The significance of the Lincoln-Douglas debates for the political history of America is hard to overestimate. Therefore, careful analysis of these debates can be extremely educational and enlightening. This paper will focus on three main aspects of the analysis, namely the causes of the debates, the content of the debates, and the results of the debates.
The Lincoln-Douglas debates were a series of seven debates during the Illinois senatorial race of 1858 between Republican Abraham Lincoln and the Democratic incumbent, Stephen A. Douglas. The candidates were sharply divided on the issue of slavery. Before Lincoln announced a formal challenge, the candidates spoke in turn in the cities of Chicago and Springfield. Thus, Lincoln suggested speaking to the same audiences at one time by writing the following to Douglas:
‘Will it be agreeable to you...to make an arrangement for you and myself to divide time, and address the same audiences during the present canvass?’ (Encarta, 2007, para. 3).
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Scrutinizing the social and political circumstances at the time of the election campaign, it is necessary to note the Kansas-Nebraska Act, sponsored by Douglas, allowing slavery in the U.S. territories north of latitude 36°30' if there citizens agreed to it, and the U.S. Supreme Court Dred Scott decision of 1857, allowing masters to bring slaves into free territory without any alterations in the legal status of a slave. Therefore, the Supreme Court Dred Scott decision entered into a contradiction with the Kansas-Nebraska Act (Encarta, 2007).
As for the content of the debate, Lincoln’s main focus was the human rights issue implicitly present in the debate on slavery. He told the audience that slavery violated the Declaration of Independence and was firmly determined to portray the practice of slavery as evil and immoral. For his part, Douglas paid considerable attention to legal technicalities, such as the principle of ‘popular sovereignty’ under which inhabitants were able to decide whether they would accept slavery in their territory (Encarta, 2007).
However, this principle ‘with its self-proclaimed neutrality toward whether slavery was voted up or voted down, was a sheer absurdity on its face, according to Lincoln’ (Jaffa, 1999, p. 31).
Lincoln employed all his rhetorical skills to prove the moral and ethical unacceptability of slavery. He also perceived the sharp division over the issue of slavery as a threat to national unity. When accepting his nomination, he said the following phrase:
‘A house divided against itself cannot stand. I believe this Government cannot endure permanently half-slave and half-free’ (University of Houston, 2008, para. 4).
He also argued that the Kansas-Nebraska Act and the Supreme Court's Dred Scott decision were a part of conspiracy aimed at legalizing slavery in the entire territory of the United States.
Douglas, in turn, focused on the right to self-government, which he saw as being of preeminent importance. However, as the debates progressed, Douglas started to clash Lincoln’s position directly and accused him of favoring black Americans over whites. He ended up picturing his opponent as a radical politician inciting tension and possible civil war. Lincoln denied this and voiced his support for the Fugitive Slave Law and the existence of slavery in the territories where such practice had been already established.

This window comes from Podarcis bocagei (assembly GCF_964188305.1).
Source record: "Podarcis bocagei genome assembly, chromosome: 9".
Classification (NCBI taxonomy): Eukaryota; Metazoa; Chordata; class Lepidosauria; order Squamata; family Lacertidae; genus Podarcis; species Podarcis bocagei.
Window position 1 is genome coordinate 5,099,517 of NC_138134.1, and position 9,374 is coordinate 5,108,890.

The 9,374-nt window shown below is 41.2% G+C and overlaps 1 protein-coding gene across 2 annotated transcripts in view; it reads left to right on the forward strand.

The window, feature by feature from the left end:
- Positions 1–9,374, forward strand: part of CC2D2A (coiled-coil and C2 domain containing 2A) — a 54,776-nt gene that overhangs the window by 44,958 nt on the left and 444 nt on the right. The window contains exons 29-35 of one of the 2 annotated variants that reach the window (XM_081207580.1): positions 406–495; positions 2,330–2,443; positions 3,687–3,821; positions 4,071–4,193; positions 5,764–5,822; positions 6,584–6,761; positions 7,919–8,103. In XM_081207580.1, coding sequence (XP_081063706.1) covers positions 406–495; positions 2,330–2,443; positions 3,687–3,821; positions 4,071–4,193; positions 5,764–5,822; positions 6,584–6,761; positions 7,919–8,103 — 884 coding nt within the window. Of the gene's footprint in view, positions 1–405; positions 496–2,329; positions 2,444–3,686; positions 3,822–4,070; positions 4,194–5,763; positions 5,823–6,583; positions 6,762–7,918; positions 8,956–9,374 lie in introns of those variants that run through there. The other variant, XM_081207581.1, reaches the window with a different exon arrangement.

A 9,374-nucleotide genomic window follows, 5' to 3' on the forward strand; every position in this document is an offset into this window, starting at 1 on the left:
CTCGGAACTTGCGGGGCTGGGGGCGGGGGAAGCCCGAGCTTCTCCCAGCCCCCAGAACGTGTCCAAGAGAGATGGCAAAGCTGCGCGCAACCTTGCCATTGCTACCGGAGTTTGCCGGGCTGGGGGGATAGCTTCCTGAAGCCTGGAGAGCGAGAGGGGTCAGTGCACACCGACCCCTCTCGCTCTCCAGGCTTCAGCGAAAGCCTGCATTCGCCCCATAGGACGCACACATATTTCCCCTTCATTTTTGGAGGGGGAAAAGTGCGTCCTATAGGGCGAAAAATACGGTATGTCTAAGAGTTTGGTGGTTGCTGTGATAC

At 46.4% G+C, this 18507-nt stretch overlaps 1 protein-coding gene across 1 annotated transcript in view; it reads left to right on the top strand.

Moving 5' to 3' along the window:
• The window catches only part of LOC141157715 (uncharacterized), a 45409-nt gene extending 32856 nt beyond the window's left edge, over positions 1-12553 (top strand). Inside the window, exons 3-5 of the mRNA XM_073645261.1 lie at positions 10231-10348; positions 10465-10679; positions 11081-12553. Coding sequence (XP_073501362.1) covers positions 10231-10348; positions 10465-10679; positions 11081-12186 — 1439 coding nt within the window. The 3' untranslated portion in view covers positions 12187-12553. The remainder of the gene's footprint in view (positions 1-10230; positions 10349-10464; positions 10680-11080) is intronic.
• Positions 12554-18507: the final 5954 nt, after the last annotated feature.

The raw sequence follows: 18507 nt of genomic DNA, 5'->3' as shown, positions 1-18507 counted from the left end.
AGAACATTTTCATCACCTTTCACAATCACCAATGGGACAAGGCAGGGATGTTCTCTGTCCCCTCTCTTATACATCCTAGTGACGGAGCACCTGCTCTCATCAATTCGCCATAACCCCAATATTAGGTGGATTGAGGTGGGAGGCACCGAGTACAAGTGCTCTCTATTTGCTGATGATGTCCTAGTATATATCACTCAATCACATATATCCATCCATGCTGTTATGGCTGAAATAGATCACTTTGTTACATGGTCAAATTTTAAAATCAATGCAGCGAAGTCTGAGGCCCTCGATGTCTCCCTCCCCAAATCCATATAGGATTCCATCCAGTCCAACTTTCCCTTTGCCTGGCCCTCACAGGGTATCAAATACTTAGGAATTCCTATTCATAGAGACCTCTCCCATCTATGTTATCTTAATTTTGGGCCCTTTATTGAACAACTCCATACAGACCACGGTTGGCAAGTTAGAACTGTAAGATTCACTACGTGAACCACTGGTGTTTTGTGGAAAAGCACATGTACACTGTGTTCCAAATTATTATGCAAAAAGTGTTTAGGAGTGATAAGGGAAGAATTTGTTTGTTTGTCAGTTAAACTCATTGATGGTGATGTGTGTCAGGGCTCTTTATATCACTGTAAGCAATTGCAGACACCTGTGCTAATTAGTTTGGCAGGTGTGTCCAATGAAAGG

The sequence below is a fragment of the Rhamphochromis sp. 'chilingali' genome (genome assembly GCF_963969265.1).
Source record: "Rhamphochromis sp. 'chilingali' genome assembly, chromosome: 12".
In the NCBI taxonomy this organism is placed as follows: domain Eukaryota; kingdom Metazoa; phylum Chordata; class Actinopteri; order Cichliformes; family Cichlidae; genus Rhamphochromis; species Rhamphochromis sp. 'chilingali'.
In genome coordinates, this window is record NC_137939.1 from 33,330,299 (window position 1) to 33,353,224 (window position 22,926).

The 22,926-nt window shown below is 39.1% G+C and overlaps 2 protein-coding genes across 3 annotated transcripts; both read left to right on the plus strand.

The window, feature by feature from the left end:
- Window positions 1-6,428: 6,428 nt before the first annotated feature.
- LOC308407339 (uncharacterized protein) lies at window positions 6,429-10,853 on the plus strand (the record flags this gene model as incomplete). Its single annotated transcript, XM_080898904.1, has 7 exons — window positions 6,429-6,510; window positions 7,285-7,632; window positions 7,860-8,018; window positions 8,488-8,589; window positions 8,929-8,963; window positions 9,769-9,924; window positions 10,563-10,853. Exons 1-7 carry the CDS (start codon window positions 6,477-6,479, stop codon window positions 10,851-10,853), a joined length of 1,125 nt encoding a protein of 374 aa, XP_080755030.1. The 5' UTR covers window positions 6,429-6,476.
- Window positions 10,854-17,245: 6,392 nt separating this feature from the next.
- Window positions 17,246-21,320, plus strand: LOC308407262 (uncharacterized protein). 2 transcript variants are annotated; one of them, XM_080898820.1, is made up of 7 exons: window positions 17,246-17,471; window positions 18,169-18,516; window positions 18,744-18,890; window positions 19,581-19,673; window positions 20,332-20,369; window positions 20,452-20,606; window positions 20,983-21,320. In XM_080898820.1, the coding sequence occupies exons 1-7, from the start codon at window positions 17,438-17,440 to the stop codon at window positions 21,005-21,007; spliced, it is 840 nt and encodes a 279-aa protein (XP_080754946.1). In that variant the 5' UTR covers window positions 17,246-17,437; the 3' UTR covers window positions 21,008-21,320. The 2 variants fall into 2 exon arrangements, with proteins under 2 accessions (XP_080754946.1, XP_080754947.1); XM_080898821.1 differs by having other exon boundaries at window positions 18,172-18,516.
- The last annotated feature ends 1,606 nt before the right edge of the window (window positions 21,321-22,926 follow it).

The issue of slavery was debated in the light of the prospect of granting citizenship to black Americans. Douglas was fiercely opposed to such a notion, while Lincoln took the middle ground by recognizing black citizens’ right to life, liberty, and economic freedom while being wary about the acceptability of ‘bringing about in any way the social and political equality of the white and black races’ (University of Houston, 2008, para. 10).
The two candidates also had opposing views on the institutional nature of slavery. Douglas was convinced that slavery could not exist without the support of friendly local legislation and was essentially a dying practice. Thus, his suggestion was to treat it as a local problem to be decided by inhabitants of a certain territory. Local residents, in his view, could de facto outlaw this practice by refusing to pass legislation protecting property right of slave owners:
‘Slavery cannot exist a day or an hour anywhere...unless it is supported by local police regulations’ (University of Houston, 2008, para. 12).
On the contrary, Lincoln believed that slavery, with its status undecided, had a potential of spreading quickly on the nationwide scale. As concerns the results of the race, Lincoln lost it, yet, in his own words, it was ‘a slip and not a fall’ (University of Houston, 2008, para. 15).
Lincoln’s popularity was boosted greatly by the series of debates, which, in turn, contributed to his victory in the Presidential race of 1860. However, the debates had far-reaching implications by attracting public attention to the issues of slavery and human rights as well as establishing the tradition of formal debates between candidates for a governmental post.
Jaffa, Harry V. (1999). Crisis of the House Divided: An Interpretation of the Issues in the Lincoln-Douglas Debates, Revised Ed. Chicago: University Of Chicago Press.
Microsoft Encarta Online Encyclopedia. (2007). ‘Lincoln-Douglas Debates.’ Retrieved January 20, 2008, from http://encarta.msn.com/encyclopedia_1741500415/Lincoln_Douglas_Debates.html
University of Houston. (2008). ‘The Lincoln-Douglas Debates.’ Retrieved January 20, 2008, from http://www.digitalhistory.uh.edu/database/article_display.cfm?HHID=336
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